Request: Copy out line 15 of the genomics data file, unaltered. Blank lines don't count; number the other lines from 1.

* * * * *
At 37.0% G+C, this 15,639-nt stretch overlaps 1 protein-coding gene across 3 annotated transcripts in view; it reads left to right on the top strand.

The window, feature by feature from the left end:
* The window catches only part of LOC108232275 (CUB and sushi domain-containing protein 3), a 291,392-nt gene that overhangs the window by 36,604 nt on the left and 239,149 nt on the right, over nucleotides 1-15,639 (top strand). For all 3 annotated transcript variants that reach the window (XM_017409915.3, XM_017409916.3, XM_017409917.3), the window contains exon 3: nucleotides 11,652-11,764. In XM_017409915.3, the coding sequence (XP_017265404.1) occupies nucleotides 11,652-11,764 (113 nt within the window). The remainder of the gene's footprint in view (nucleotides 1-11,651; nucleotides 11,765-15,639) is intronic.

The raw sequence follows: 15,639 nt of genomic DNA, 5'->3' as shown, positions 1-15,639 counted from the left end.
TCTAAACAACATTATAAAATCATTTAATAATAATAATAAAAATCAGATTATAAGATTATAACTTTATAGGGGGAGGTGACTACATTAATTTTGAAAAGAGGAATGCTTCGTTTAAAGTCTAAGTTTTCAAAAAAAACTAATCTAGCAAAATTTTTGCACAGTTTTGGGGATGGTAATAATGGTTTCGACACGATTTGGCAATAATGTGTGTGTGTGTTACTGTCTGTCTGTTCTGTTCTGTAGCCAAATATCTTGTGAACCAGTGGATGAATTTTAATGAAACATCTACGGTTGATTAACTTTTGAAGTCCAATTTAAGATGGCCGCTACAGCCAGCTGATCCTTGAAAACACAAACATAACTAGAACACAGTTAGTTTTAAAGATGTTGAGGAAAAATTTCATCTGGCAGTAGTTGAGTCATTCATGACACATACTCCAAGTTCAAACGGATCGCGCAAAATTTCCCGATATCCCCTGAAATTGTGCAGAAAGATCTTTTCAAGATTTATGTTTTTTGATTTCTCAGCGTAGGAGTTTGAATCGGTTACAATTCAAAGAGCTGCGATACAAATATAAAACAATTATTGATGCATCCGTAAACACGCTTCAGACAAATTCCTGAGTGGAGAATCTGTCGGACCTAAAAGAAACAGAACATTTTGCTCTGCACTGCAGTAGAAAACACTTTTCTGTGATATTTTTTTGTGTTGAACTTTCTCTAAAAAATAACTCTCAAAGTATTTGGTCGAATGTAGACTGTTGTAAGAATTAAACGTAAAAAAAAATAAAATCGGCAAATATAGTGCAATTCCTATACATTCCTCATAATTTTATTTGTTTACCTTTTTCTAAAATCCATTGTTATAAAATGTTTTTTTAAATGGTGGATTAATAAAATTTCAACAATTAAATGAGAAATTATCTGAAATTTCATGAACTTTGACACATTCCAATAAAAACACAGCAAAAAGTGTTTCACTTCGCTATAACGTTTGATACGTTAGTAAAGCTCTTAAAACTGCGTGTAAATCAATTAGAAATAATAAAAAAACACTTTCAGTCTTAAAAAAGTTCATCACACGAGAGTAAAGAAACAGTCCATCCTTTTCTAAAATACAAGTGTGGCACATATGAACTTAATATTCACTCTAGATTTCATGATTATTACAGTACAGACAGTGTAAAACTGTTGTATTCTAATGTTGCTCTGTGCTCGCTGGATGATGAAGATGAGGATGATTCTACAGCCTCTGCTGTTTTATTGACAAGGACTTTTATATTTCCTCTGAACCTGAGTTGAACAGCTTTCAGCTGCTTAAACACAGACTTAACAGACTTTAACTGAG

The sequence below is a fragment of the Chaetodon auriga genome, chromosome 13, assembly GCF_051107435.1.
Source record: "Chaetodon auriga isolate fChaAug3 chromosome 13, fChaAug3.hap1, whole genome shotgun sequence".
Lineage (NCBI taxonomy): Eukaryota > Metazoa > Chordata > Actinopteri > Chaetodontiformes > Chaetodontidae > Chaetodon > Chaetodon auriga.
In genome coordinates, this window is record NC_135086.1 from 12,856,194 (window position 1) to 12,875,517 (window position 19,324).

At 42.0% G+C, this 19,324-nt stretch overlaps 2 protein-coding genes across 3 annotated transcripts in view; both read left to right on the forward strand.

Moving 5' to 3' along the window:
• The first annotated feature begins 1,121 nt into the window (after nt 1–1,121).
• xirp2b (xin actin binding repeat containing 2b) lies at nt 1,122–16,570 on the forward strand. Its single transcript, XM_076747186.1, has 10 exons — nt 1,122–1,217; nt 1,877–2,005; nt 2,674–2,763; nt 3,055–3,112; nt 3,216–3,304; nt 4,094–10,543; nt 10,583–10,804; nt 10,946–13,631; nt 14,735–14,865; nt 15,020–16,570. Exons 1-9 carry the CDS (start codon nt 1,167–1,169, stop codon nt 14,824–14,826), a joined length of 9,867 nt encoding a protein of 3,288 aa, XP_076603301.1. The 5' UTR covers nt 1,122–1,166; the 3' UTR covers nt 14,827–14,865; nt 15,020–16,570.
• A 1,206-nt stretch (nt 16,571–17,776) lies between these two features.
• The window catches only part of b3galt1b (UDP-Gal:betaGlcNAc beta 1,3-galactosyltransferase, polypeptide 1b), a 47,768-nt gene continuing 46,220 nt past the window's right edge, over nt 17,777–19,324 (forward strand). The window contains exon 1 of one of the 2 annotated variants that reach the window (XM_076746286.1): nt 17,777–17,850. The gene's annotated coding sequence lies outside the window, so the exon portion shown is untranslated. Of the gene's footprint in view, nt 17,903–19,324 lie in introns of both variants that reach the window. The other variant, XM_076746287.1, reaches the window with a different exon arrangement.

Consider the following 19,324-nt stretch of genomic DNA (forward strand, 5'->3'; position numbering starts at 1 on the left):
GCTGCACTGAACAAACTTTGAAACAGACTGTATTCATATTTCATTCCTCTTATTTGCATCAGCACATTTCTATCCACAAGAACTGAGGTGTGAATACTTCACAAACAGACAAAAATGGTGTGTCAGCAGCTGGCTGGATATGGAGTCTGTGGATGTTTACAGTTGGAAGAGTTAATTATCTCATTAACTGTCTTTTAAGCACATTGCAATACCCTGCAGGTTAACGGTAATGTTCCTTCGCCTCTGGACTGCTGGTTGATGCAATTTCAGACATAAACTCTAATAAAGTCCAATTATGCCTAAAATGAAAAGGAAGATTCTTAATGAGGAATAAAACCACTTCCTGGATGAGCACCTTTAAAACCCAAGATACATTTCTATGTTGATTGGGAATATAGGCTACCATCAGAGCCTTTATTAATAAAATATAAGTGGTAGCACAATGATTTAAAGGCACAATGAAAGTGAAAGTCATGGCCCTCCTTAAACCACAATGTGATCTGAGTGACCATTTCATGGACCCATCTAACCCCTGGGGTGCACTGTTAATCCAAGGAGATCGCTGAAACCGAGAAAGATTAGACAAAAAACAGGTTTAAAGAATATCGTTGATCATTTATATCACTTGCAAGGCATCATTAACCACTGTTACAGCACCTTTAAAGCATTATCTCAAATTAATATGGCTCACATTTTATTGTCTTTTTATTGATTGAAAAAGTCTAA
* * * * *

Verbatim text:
• The window catches only part of b3galt1b (UDP-Gal:betaGlcNAc beta 1,3-galactosyltransferase, polypeptide 1b), a 47,768-nt gene continuing 46,220 nt past the window's right edge, over nt 17,777–19,324 (forward strand). The window contains exon 1 of one of the 2 annotated variants that reach the window (XM_076746286.1): nt 17,777–17,850. The gene's annotated coding sequence lies outside the window, so the exon portion shown is untranslated. Of the gene's footprint in view, nt 17,903–19,324 lie in introns of both variants that reach the window. The other variant, XM_076746287.1, reaches the window with a different exon arrangement.